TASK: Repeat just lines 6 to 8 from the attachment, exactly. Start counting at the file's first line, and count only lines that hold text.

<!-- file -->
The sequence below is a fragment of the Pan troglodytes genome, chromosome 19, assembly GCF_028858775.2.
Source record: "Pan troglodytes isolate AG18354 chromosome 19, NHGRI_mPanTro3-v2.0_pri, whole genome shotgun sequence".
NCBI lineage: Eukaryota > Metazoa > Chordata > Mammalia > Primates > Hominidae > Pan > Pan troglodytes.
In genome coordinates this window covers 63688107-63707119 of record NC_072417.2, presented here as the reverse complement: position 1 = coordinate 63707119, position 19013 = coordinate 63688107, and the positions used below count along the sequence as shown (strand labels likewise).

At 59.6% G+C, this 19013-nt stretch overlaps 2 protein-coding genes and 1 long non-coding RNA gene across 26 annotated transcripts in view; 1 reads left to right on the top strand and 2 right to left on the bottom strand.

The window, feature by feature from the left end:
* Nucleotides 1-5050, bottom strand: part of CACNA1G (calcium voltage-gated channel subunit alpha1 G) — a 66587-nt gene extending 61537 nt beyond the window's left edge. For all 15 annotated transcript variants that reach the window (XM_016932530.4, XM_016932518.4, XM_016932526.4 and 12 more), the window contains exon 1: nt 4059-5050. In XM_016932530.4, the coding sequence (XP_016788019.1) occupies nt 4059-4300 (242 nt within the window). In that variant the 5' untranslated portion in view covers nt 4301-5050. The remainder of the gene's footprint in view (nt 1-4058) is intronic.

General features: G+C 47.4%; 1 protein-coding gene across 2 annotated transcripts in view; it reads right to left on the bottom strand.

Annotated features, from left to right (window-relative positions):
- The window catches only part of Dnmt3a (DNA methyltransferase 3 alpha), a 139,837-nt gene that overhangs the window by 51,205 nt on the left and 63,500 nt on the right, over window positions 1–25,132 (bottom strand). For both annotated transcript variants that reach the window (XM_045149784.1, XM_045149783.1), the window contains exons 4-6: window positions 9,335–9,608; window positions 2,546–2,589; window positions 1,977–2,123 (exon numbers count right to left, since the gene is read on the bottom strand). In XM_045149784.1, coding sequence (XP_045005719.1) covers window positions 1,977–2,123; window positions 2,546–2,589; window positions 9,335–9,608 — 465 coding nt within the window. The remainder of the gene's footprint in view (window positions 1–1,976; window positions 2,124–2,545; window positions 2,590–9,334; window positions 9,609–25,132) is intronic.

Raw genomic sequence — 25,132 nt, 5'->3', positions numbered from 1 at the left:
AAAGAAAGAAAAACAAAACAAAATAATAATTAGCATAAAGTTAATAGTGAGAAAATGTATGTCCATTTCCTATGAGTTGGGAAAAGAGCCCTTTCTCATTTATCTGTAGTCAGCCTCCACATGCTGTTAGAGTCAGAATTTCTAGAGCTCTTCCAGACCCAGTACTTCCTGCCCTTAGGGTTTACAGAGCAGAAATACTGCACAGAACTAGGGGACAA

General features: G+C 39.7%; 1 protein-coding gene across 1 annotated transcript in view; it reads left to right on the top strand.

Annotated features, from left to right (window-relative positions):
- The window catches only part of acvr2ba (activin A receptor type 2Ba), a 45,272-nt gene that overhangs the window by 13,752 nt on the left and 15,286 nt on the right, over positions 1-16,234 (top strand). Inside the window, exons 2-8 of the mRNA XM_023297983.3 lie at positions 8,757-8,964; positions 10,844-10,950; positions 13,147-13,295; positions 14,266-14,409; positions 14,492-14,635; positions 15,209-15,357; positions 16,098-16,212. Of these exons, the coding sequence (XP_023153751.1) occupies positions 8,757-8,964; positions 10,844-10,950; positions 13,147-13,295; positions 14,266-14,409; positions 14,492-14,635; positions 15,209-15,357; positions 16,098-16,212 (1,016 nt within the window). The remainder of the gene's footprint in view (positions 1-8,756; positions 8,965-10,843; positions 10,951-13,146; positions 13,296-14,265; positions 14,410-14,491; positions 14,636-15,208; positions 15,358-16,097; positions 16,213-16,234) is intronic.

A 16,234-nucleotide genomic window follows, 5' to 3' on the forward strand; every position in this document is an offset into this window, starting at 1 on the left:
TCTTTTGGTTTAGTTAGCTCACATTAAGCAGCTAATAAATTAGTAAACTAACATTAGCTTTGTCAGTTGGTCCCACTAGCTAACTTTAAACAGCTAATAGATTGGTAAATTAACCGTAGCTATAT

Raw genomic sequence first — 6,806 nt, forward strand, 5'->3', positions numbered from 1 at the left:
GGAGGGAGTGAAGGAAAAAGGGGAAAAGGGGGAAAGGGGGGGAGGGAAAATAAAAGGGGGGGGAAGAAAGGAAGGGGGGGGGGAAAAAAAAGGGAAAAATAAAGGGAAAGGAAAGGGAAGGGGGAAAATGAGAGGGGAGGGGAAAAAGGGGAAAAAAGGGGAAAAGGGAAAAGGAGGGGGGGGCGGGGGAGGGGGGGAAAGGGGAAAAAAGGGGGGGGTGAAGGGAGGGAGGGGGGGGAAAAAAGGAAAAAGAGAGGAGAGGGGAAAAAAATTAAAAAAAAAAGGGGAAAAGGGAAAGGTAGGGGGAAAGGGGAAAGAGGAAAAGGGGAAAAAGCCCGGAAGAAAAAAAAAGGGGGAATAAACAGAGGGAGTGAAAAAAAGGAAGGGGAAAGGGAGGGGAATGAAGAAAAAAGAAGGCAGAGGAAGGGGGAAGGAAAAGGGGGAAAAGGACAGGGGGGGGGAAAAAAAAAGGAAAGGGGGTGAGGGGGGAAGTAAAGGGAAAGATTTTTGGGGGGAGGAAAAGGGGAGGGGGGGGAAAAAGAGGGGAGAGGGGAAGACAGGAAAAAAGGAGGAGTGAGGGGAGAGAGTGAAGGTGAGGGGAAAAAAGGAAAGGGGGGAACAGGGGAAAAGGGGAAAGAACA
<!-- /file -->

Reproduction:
The window, feature by feature from the left end:
* Nucleotides 1-5050, bottom strand: part of CACNA1G (calcium voltage-gated channel subunit alpha1 G) — a 66587-nt gene extending 61537 nt beyond the window's left edge. For all 15 annotated transcript variants that reach the window (XM_016932530.4, XM_016932518.4, XM_016932526.4 and 12 more), the window contains exon 1: nt 4059-5050. In XM_016932530.4, the coding sequence (XP_016788019.1) occupies nt 4059-4300 (242 nt within the window). In that variant the 5' untranslated portion in view covers nt 4301-5050. The remainder of the gene's footprint in view (nt 1-4058) is intronic.

General features: G+C 47.4%; 1 protein-coding gene across 2 annotated transcripts in view; it reads right to left on the bottom strand.